Search This Blog

Friday, 22 August 2014

Douglas Bay Horse Tramway

In a nutshell

Gauge:          3'

Length:        1.6 miles (2.6km)

Opened:       1876

Location and route

Tramways Office, 
Strathallan Crescent, 
IM2 4NR.


Date of visit:     22-26 July 2014

Key Facts

  • The tramway is the oldest horse drawn tramway in the world and is unique in the northern hemisphere
  • The tramway has been run continuously since it opened, apart from during World War II
  • The tramway possesses 45 horses and 21 tramcars of which 14 are operational at present - the rest are in storage or on display in the museum at Jurby
  • Thomas Lightfoot, a retired civil engineer, was responsible for setting-up the railway in 1876
  • In 1882, Lightfoot sold the line to Isle of Man Tramways Ltd which owned the Manx Electric Railway. 
  • When the company went into liquidation in 1900 the tramway was sold to Douglas Borough Council
  • In 1927 it was decided to run the tramway only in the summer
  • The horses complete only three return journeys each day before being changed at the stables which are on the promenade near Derby Castle.
  • The journey from one end of the promenade to the other (1.6 miles) takes around 20 minutes
  • There are various request stops along the route
  • There is a flat fare of £3.00 for the journey

My Impressions

During my week-long stay at a seafront hotel in Douglas, my contact with the tramway was continuous - it was impossible to avoid seeing the tramcars as they plied their trade along the promenade. This account is therefore an aggregation of my various encounters with the trams, horses and personnel over the space of that week.

The tramway runs as a double track along the centre of the road on the promenade in Douglas. There is a terminus beside the seaport terminal in the harbour where there is a crossover to enable the tramcars to change tracks.
Tram 43 pulled by Rocky approaching the seaport terminus
Tramcar 36 arriving at the crossover at the terminus
Car 43 and Rocky negotiating the crossover
Car 43 and Rocky setting out on the return journey up the Promenade
 At various places along the from there are request tram stops where passengers can alight and board the tram, making the tram an ideal form of transportation for guests in the hotels.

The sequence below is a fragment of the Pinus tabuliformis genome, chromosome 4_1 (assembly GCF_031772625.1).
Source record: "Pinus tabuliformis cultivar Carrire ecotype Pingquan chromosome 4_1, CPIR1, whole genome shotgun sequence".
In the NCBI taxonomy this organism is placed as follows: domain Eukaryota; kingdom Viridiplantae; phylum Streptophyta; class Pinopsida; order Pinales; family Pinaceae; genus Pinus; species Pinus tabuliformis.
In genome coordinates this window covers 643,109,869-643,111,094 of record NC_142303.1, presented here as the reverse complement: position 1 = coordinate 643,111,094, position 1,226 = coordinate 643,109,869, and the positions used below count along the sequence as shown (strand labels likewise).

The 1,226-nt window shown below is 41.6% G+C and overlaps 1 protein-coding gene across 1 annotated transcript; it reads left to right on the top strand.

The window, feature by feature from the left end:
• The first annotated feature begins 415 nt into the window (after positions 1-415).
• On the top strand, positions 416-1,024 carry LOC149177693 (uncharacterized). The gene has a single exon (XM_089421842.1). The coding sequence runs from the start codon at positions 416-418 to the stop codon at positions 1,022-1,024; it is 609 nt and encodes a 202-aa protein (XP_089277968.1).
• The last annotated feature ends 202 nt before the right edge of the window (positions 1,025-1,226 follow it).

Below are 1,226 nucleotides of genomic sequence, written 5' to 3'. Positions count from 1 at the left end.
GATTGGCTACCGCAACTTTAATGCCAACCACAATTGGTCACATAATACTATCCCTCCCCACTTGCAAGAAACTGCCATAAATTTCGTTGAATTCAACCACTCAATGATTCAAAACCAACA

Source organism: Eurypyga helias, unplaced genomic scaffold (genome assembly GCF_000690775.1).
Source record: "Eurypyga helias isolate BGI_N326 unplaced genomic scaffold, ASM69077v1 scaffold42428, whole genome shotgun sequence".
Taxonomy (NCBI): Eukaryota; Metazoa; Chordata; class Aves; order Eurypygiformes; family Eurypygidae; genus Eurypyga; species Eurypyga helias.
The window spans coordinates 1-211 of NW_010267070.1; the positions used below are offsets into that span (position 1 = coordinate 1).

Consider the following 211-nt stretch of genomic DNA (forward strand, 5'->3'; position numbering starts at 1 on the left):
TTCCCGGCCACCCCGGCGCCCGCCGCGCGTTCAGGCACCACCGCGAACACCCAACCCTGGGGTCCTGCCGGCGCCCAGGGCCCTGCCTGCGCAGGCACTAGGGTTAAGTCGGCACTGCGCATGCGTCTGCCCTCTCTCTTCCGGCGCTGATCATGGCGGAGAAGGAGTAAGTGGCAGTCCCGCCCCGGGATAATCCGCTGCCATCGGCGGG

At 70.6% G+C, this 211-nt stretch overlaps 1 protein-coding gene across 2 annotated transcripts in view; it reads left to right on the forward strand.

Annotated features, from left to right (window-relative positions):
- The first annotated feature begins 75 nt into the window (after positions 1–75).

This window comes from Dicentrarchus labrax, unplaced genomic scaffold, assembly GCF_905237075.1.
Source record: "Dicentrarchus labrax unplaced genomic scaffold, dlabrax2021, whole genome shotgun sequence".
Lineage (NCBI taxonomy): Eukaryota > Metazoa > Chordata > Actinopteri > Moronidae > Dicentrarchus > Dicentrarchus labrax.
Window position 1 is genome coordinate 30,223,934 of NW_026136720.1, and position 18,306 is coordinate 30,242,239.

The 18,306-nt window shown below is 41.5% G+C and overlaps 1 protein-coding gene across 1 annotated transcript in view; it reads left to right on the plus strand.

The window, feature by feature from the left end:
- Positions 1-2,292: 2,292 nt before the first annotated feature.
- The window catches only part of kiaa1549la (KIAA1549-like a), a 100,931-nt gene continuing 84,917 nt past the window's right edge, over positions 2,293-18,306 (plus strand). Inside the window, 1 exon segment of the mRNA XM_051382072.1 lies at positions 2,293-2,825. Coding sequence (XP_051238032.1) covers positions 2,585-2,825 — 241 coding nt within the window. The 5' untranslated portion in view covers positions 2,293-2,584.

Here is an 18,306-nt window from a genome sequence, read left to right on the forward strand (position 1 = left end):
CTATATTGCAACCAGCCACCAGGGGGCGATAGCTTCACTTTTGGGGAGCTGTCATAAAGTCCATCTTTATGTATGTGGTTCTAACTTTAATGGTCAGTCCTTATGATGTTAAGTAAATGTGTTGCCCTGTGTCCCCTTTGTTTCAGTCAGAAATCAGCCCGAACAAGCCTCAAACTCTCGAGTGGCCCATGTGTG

Car 43 and Amby picking up passengers outside the Palace Hotel

 The traffic passes by on either side of the tramcars and at times the traffic can be quite heavy.

 The horses seem to be quite immune to the traffic flow around them and trot at a steady pace along the front.

The stables for the tramway horses is located about a mile away from the seaport terminal behind one of the seafront buildings.

The horses are changed after three return journeys and I noticed that the horses seem to be well aware of this practice and come to a halt outside the stables without prompting once their daily tour of duty has come to an end.

At the northern end of the promenade, the terminus at Derby Castle is where the tramcars are stored

 and there is an exchange station for the Manx Electric Railway. The two systems seem to be co-ordinated in that on every occasion I was at the terminus the arrival and departure of the electric and horse drawn trams seemed to coincide.

At the terminus the horses run-round the trams and although they are led, they seem to require very little encouragement to perform the manoeuvre.

The tramcar and horse then set off on the journey back down the seafront to the Seaport terminus

 During the week, the same two tramcars appeared to be on duty continuously, but on the Saturday, the last day of my stay on the island, an open topped tramcar (No. 21) was brought into service. Ironically, the weather was overcast that day whereas there had been glorious sunshine during the rest of the week.

Although there were plans to electrify the route in the early days of the tramway, it is probably to its advantage that these never came to fruition. The horsedrawn tramway seems to be a natural part of the seafront and entirely in keeping with the architecture and pace of life on the island. The horses all appear to be well cared-for and even have a retirement home in the countryside just outside Douglas.

There is only one other functioning horsedrawn tramway which is in Australia and so it is gratifying that his once common form of transportation has been preserved. While for me, nothing quite lives up to the smell of hot oil, coal smoke and steam - this tramway has a unique charm which I am glad I have experienced.


[In preparation] 

No comments:

Post a Comment